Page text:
An Exploding Christmas, sheriff wants to tamp down the noise
“Silent Night” - Sheriff: Blowing up stuff, playing loud music infringes on others’ enjoyment of surroundings
People in the northern end of Laurens County have taken up the hobby of blowing up refrigerators with a rifle shot.
Oh, yes, they do have help - from an explosive substance that’s perfectly legal. Laurens County Sheriff Don Reynolds can’t control the substance, but he does want to control the racket.
“The Planning Commission was very receptive and saw the need for changes to (the Noise Ordinance),” Reynolds told the county council Dec. 12. “There are far too many places where they’re firing semi- and automatic weapons and exploding stuff with Tannerite, that’s in the upper part of the county.”
Used to be, if a noise complaint was going to go to court, three witnesses to the noise were required. Reynolds said that requirement is obsolete, and does nothing more than pits neighbor against neighbor. “Our officers need to be able to respond and be fair,” Reynolds said.
According to Wikipedia, Tannerite (brand name) is a patented exploding target used for firearms practice, sold in kit form and containing the components of a binary explosive. “The explosive comprises a combination of ammonium nitrate and/or ammonium perchlorate (oxidizers), and a fuel — primarily aluminum powder — that is supplied as two separate powders that are mixed by the user. The combination is relatively stable when subjected to forces less severe than a high-velocity bullet impact, such as a hammer blow, being dropped, or impact from a low-velocity bullet or shotgun blast. It is also not flammable — an explosion cannot be created by a burning fuse or electricity,” the on-line listing says.
“Because it is sold as two separate powders, it can be transported and sold in many places without the legal restrictions that would otherwise apply to explosives. The target system as a whole is the patented, trademarked product called Tannerite, although the term is often used to refer to the explosive mixture itself, and other combination explosives are often generically referred to as tannerite.
“Tannerite is sold in pre-sized quantities for target practice, avalanche control and police use. Pre-sized quantities are sold with non-sparking polyethylene mixing bottles. Tannerite consists of two components: a fuel mixed with a catalyst or sensitizer, and a bulk material or oxidizer. The fuel/catalyst mixture is 90% 600-mesh dark flake aluminum powder, combined with the catalyst that is a mixture of 5% 325-mesh titanium sponge and 5% 200-mesh zirconium hydrate (with an earlier patent listing 5% zirconium hydroxide). The oxidizer is a mixture of 85% 200-mesh ammonium nitrate and 15% ammonium perchlorate.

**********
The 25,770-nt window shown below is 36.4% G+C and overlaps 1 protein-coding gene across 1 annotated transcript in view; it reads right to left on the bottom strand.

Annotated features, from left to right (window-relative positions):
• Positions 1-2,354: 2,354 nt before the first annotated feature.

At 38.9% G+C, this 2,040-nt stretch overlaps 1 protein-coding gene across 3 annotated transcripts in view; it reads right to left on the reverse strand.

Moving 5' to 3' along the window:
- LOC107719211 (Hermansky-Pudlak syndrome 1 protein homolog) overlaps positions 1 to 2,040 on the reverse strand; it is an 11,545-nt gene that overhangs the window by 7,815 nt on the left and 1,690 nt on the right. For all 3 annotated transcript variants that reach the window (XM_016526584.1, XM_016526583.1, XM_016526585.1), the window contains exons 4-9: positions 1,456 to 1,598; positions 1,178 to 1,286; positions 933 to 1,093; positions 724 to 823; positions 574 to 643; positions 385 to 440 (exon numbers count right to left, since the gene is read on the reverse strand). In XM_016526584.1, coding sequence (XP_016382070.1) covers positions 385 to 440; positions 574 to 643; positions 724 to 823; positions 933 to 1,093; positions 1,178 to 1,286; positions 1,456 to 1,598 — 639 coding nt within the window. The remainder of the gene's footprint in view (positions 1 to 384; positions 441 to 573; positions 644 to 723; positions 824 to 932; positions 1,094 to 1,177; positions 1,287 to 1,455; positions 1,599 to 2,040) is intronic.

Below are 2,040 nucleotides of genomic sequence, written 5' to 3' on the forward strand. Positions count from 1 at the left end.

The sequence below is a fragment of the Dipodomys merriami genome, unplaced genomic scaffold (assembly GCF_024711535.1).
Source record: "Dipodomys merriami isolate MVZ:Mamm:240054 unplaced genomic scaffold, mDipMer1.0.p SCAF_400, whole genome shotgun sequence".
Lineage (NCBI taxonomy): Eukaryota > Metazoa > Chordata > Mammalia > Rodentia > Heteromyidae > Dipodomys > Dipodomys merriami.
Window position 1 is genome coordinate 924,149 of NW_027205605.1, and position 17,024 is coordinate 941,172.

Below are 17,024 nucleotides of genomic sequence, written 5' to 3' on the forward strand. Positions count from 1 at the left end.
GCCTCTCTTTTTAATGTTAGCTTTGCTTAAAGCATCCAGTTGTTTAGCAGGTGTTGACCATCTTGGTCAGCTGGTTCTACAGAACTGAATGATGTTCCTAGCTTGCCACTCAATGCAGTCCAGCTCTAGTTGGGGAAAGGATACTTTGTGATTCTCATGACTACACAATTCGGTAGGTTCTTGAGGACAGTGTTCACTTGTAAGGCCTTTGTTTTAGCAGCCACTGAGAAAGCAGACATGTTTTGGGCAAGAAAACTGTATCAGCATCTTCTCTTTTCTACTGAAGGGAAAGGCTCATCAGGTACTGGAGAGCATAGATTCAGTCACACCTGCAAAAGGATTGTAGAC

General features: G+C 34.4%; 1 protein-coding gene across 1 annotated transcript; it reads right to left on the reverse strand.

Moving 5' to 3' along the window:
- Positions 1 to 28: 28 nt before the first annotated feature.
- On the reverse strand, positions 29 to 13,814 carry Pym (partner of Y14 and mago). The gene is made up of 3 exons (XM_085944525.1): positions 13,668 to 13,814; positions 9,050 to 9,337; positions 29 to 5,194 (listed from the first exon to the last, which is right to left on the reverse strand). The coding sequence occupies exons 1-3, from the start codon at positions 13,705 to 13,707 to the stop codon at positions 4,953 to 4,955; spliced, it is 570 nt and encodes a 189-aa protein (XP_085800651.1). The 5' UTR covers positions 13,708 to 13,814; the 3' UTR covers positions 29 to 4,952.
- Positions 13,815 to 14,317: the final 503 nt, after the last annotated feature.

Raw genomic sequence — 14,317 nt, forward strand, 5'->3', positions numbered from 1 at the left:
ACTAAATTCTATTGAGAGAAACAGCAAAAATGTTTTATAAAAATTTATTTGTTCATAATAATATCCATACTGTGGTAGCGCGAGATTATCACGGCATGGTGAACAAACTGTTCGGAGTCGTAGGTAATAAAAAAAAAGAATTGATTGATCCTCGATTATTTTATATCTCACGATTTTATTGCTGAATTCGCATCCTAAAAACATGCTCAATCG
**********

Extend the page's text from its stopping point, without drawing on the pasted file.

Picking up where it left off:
“Simpler mixtures of ammonium nitrate and aluminium powder often named as ammonal are known to be used as do-it-yourself substitutes for Tannerite. Ammonal is made commercially as a substitute for dynamite in blasting. Such homebrew "tannerites" have unknown standards of quality and safety.”
Tannerite has its own website, billed as “the original binary reactive target.”
The targets were invented and patented by Daniel J. Tanner of Pleasant Hill, Oregon. “This is the home of Tannerite®, the only legitimate company to successfully patent the Binary Reactive Target. The only companies, besides us, that can legally sell our invention are these authorized retail dealers near you. Safe & Legal Our (expletive deleted) invention is specifically designed to be safe. Tannerite® Brand targets can not be initiated by any method other than a center fire rifle, and we hold a valid patent on Binary Reactive Targets. We have spent many years perfecting our product,” the website says.
“Since the first shipment was made in late 2000, we have worked hard to do everything we can for our customer base. We will stand by any of the products we sell. We will assure your complete and total satisfaction in every possible way. Our Reactive Targets are guaranteed 110% along with everything else we sell.
“You should always check and follow all state, county, and/or local laws and regulations for applicable permit or license requirements, or other potential restrictions and conditions in your area, for possession and use of binary rifle targets in unmixed and mixed forms. Note under Manufacturing: a person who combines binary targets for non-commercial purposes is exempt from Federal licensing requirements.”
Reynolds said Tannerite explosions are “rocking houses right down to the foundations” in Laurens County.
To give the Sheriff’s Office a way to respond to noise complaints, Laurens County Council gave a revised noise ordinance first reading approval. It requires two more readings and a public hearing to become local law, laying out noise restrictions and penalties for violations.
Gray Court resident Gerald Miller said if the noise ordinance is enacted, that should be done with an understanding of how noise acts.
He found a copy of the proposed ordinance on the county website, and said it has flaws in how it deals with race cars and enforcement. The ordinance said fines can be determined by the Sheriff’s Office, he said, when actually the penalties must be imposed by a Magistrate.
Asked if he wants to take on an issue based on his officers’ discretion, Reynolds said he trusts officers every day to go out on the roads and enforce the law fairly.
He said “discretion” is simply what the officers live with, and they are smart enough to know “if somebody’s got loud speakers blaring out in their front yard, that’s too loud.”
But Miller said, “You need to have some understanding of the behavior of sound before you regulate it.”